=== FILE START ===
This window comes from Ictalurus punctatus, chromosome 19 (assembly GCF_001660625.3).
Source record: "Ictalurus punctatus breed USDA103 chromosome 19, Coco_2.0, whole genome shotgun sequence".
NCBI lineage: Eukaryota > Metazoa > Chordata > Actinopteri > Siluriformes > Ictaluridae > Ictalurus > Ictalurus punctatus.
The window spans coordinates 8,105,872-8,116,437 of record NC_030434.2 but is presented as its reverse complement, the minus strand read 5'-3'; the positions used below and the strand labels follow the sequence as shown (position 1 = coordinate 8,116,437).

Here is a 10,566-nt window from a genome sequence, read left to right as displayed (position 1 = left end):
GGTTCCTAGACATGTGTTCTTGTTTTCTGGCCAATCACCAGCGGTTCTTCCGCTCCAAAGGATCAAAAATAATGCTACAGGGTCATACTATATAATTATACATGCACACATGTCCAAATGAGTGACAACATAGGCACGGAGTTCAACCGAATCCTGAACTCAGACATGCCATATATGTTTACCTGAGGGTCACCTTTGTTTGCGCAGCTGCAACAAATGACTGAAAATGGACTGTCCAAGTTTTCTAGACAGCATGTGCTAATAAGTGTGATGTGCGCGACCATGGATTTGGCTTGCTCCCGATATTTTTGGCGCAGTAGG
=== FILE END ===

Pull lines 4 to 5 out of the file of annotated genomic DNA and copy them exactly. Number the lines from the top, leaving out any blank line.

The window spans coordinates 8,105,872-8,116,437 of record NC_030434.2 but is presented as its reverse complement, the minus strand read 5'-3'; the positions used below and the strand labels follow the sequence as shown (position 1 = coordinate 8,116,437).

Here is a 10,566-nt window from a genome sequence, read left to right as displayed (position 1 = left end):